As was the case with telecommunications a decade ago, India has been able to leapfrog to adopt the latest technologies without undergoing the long, painful, risk prone and costly adoption rigmarole of early adopters. Healthcare IT is following a similar path, resulting in the best technology being identified and deployed to optimise healthcare system performance.
Virtualisation, cloud based software and SaaS (Software as a Service) technology are mature technologies, which developing countries such as India are adopting rapidly. The low capital expenditure is an added bonus with the cost getting built into operating costs, on a pay-per-use model. India, being the software capital of the world with captive engineering centres for most top multinational companies, has the engineering skills and expertise to tackle the many healthcare system challenges head on. Taking a cue from Prof CK Prahlad’s bottom of pyramid (BOP) theory (Prahlad 2014) many MNC (multinational companies)have started researching the needs of our healthcare workers that are distinct from those in western countries. Once the problems are identified, it is only a matter of time and business fitment to put together a team and find not one, but multiple solutions.
Quality Healthcare For All – EMR Role
Electronic medical record/electronic health record (EMR/EHR), though used interchangeably, are distinct concepts. They are healthcare record data in an electronic form; ensuring data integrity at point of capture, ability to store infinitely in various forms and provide fodder for powerful analytics to be run, thereby data is reorganised into information from which knowledge emerges. Literature and experience reveal gaps in the care process resulting in preventable morbidity/mortality exceeding 1,00,000 per annum in the most advanced healthcare system in the world, USA (IOM 1999). Reliable data availability at the right point, and using it to continuously improve the processes, can reduce this figure. The accuracy, integrity, reproducibility at multiple points, analytic capabilities and transparency that EMR brings into the care process nails down quality (PCAST2011).
EMRs have kept pace with Moore’s law (chip performance doubles every 18 months) over the years. As computer science/information technology (CS/IT) has moved away from client-server to a cloud and social, mobile, analytics & cloud platform (SMAC), so has the EMR. EMRs have been continuously evolving from being a collector, documenter (automation), helper (CDSS-clinical decisions support system), colleague (workflow support) to mentor (guided care). The ubiquitous nature of IT spanning mobile, tablet, laptop to workstation is used effectively by EMRs to be always available at point of care (POC) for patient safety. In 2014 EMR hosted on a cloud (SaaS-software as a service & IaaS-Infrastructure as a service) paid for by usage (pay-as-you-go model) built on SCT-Snomed CT, HL7 and DICOM standards with UI/UX-user interface/user experience ensured, is being demanded by clinicians.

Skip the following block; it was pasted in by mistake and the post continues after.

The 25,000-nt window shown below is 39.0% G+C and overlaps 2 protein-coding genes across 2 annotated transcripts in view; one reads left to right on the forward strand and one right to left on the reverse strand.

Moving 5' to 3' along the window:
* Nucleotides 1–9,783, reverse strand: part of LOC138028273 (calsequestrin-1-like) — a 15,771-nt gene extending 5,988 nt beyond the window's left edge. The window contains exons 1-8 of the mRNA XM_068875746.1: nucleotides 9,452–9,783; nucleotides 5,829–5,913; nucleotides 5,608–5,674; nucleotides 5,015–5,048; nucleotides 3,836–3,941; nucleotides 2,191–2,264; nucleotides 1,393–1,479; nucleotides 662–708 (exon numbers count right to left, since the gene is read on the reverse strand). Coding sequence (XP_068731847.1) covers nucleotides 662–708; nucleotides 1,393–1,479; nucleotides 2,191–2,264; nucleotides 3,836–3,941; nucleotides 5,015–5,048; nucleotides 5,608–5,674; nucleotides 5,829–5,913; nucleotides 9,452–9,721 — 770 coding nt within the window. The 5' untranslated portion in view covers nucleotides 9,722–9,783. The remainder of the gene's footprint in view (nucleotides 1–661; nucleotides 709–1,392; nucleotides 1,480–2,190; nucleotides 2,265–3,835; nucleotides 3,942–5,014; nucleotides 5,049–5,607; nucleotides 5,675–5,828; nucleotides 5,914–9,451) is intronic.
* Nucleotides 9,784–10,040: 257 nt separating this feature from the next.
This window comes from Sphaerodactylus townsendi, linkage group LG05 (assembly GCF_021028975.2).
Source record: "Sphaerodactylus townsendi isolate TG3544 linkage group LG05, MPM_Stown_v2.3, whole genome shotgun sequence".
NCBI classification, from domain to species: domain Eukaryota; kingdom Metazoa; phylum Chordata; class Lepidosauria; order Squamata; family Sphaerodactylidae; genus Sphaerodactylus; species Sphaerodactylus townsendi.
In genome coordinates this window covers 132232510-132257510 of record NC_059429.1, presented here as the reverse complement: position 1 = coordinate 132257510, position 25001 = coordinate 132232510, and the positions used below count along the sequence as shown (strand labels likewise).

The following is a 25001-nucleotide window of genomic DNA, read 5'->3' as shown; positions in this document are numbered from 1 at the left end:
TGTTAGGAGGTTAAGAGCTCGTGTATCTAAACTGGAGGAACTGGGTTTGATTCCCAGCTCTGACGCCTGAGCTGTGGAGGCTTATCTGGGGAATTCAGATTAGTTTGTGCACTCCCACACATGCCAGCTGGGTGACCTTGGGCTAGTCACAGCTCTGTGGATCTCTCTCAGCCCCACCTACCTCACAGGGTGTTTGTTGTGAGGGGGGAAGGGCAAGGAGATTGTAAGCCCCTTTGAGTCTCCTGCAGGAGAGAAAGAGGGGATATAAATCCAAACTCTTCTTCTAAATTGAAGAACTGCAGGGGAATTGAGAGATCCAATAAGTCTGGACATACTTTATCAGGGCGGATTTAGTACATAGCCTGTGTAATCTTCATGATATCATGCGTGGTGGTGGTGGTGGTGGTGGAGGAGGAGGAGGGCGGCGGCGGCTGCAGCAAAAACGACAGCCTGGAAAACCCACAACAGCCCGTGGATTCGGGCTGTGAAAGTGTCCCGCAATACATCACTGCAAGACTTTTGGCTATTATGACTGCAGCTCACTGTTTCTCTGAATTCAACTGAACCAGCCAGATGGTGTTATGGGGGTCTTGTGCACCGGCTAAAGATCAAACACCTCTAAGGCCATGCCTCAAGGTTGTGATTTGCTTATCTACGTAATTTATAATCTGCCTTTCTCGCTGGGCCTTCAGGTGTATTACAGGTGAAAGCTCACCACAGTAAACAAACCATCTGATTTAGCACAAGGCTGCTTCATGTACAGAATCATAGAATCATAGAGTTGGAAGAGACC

TeleICU is a good example of how technology when deployed correctly can solve healthcare problems. Intensive care units in multiple tier 2/3 towns are connected to a central command centre manned by clinicians round the clock. Many benefits accrue; reduced length of stay, antibiotic use rationalisation, ongoing skills enhancement, ability to handle complications and the reduced need for shifting patients to tertiary care.
Choosing The Right EMR For a Healthcare Provider
EMRs should be chosen carefully by medical informatics professionals who understand the clinical domain, after mapping the existing workflows and processes. A clear road map needs to be defined with milestones and destination agreed by all stakeholders. Medical informatics research is showing that to start with, a vendor sells a concept to the customer, with the customer being unaware of the full capabilities of the product. As customer becomes familiar with the product he begins to identify many possibilities that were never in scope to begin with. Requirements hence will never be known in totality, and with time they continue to bloat, leading to the much disdained ‘Scope Creep’/’Requirements Drift’. EMR vendor and the customer need to work in tandem over time to build a solution that will continuously solve the customer’s problems. Service oriented architecture (SOA) should allow the product to be dynamically fine-tuned. Choosing an EMR is akin to marriage; due diligence in picking a spouse, followed by harmony amongst the couple post wedding, is an absolute need. It doesn’t help (as is current practice) if it is done impulsively, akin to going on a date. Either way, the secret of success in a marriage lies in both spouses working in harmony once in a relationship, the same works in HCIT.